The complainant thought the Power & Politics treatment of events in Syria was too one-sided.
By Esther Enkin, CBC Ombudsman
The complainant, Marjaleena Repo, thought the Power & Politics treatment of events in Syria was too one-sided. The context was analysis of changes in U.S. policy, what it might mean and how it might affect Canadian policy. The context did not require presenting other overall views and characterization of the conflict.
You were dissatisfied with an episode of Power & Politics which had three different segments concerning the recent bombing of Syrian civilians and the United States’ response. U.S. naval vessels launched missiles at the airport where the attack was thought to originate. You called it “incredibly biased, one-sided reporting and interviewing.” You said the host and the guests on the programme all agreed that Syria was guilty of recent chemical attacks, and that Syrian president Bashar Al-Assad should be removed from office. You stated it was also necessary to include commentators and experts who disagree with those positions and who would question U.S. foreign policy on Syria:
… no one mentioning the obvious fact that the attack on Syria, a sovereign nation, by the USA was a unilateral illegal act that breaches that United Nations Charter, no one expressing concern about this act endangering world peace.
There are many competent people in Canada, United States and elsewhere, scholars, experts on Syria, journalists, knowledgeable about the country’s history and the players in the crisis that has lasted for six years (misleadingly called “civil war” when it actually is a proxy war, financed by several foreign nations, Saudi Arabia and United States among them), who could provide a coherent counter-perspective on the crisis and the recent chemical attack. It takes little effort to locate them, when there is will, but that will appears to be completely missing from this programme.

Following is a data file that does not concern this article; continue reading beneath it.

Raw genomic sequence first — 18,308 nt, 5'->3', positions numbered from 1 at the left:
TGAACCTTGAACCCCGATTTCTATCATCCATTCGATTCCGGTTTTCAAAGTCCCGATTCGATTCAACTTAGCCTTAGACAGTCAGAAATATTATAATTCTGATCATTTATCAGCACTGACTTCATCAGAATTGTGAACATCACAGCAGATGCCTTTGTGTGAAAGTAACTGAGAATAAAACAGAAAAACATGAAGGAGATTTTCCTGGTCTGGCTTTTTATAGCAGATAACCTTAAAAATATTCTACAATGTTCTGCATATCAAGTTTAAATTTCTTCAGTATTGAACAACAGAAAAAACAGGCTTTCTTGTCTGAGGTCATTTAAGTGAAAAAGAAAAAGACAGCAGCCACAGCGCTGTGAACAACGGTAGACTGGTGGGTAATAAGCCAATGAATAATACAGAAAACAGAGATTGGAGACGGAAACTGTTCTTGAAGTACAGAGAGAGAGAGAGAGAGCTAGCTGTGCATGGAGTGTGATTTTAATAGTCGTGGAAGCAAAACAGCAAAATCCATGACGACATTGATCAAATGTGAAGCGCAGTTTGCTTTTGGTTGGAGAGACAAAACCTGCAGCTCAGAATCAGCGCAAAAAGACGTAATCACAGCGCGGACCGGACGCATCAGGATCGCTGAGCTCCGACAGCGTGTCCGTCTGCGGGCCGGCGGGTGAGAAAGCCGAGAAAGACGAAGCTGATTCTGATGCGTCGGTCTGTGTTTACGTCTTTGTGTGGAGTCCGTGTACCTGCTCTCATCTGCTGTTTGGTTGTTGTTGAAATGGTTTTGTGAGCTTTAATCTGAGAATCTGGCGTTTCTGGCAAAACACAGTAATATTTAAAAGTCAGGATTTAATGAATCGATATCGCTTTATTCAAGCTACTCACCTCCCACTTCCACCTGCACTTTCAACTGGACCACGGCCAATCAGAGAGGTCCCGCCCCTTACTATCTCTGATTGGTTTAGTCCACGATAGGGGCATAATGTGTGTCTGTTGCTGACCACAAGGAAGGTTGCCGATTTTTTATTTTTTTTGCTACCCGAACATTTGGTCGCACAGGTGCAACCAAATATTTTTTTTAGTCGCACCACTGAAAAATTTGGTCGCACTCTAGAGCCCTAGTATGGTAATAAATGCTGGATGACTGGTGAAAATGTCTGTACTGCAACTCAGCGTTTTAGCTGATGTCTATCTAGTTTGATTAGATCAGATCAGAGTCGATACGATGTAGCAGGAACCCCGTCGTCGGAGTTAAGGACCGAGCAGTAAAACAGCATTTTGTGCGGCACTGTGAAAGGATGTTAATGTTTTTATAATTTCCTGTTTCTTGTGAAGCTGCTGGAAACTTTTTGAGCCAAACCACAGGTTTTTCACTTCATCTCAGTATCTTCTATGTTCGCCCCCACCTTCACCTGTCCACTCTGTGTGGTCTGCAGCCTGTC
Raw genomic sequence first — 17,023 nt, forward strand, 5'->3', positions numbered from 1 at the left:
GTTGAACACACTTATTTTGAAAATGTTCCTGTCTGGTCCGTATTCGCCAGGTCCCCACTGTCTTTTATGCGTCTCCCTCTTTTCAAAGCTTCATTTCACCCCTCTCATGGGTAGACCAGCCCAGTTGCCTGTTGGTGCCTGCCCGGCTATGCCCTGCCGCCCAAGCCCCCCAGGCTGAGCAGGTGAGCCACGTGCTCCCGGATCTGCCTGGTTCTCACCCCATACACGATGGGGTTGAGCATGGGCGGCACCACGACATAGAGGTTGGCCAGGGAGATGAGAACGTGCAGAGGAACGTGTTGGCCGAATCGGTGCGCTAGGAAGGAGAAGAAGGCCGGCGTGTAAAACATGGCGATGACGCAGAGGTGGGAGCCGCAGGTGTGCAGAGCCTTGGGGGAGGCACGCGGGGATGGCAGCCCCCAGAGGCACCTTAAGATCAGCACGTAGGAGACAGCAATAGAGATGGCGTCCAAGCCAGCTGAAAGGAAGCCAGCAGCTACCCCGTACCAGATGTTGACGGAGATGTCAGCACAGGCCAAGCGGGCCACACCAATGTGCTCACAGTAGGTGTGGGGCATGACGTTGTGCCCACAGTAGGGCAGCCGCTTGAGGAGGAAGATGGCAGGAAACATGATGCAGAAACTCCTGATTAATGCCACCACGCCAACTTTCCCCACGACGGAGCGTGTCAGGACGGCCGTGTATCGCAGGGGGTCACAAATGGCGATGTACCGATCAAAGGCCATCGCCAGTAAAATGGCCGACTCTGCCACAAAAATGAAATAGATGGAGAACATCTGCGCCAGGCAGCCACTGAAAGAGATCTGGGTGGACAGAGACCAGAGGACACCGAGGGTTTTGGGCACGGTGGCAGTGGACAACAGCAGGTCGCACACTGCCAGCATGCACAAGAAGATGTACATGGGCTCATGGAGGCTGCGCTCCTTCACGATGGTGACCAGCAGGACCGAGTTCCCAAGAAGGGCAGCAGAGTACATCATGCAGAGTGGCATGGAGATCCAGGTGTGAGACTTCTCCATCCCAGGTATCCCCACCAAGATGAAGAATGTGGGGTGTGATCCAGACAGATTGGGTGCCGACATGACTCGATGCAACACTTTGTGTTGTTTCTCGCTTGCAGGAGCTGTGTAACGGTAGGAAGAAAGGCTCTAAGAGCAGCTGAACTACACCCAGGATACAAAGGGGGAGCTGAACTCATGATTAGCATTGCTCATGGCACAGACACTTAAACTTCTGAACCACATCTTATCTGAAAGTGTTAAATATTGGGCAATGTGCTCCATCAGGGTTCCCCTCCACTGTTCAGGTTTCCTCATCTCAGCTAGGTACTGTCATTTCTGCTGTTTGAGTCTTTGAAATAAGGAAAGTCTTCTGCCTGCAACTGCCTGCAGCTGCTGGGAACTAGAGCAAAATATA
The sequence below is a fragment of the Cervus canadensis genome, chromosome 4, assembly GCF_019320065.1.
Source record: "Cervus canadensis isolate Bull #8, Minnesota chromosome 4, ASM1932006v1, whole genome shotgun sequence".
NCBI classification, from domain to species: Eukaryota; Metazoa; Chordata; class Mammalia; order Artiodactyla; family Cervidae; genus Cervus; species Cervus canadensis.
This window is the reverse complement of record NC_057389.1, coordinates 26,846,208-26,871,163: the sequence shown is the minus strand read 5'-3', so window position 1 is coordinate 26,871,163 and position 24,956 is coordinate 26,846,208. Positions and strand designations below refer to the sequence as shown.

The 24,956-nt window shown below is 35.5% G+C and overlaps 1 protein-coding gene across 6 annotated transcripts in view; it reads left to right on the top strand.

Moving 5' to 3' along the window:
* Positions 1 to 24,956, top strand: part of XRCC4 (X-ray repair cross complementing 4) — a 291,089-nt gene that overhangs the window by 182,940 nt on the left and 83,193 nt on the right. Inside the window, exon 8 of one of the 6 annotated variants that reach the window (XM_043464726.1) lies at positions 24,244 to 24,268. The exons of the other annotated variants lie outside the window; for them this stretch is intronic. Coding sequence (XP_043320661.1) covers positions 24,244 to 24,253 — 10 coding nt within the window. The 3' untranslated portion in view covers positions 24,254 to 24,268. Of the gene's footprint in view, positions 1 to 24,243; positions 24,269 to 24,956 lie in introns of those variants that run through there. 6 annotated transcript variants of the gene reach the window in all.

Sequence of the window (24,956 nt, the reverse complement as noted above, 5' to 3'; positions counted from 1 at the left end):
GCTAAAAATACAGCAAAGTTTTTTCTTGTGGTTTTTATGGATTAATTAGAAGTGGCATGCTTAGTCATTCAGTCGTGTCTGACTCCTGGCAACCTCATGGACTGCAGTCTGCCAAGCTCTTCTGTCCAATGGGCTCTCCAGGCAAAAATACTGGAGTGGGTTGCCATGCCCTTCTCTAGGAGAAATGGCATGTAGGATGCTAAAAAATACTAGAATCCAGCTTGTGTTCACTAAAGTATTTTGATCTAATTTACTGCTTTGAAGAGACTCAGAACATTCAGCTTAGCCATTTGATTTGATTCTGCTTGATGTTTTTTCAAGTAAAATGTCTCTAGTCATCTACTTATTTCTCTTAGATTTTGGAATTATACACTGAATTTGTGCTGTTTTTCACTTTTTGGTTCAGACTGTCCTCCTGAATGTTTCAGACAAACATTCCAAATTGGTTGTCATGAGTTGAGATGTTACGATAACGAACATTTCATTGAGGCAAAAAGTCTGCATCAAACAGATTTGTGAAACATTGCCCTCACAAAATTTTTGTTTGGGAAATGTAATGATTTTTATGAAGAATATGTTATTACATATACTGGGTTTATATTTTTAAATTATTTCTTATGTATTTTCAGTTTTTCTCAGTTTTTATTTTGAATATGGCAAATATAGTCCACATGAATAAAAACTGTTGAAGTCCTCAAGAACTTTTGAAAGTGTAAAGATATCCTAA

Amy Castle, the Executive Producer of Power & Politics, replied to your concerns. She told you that there was a particular framework for the coverage of Syria in this particular broadcast and said the purpose was to explore the “international implications” arising from the U.S. missile attack a few days earlier. She told you that the first interview was with retired Colonel Peter Mansoor with a focus on understanding what was guiding U.S. foreign policy and what actions might arise from it in this new administration. She informed you Col. Mansoor had served in Iraq as Executive Officer to U.S. General David Petraeus, who was then Commander of a multi-national force stationed there.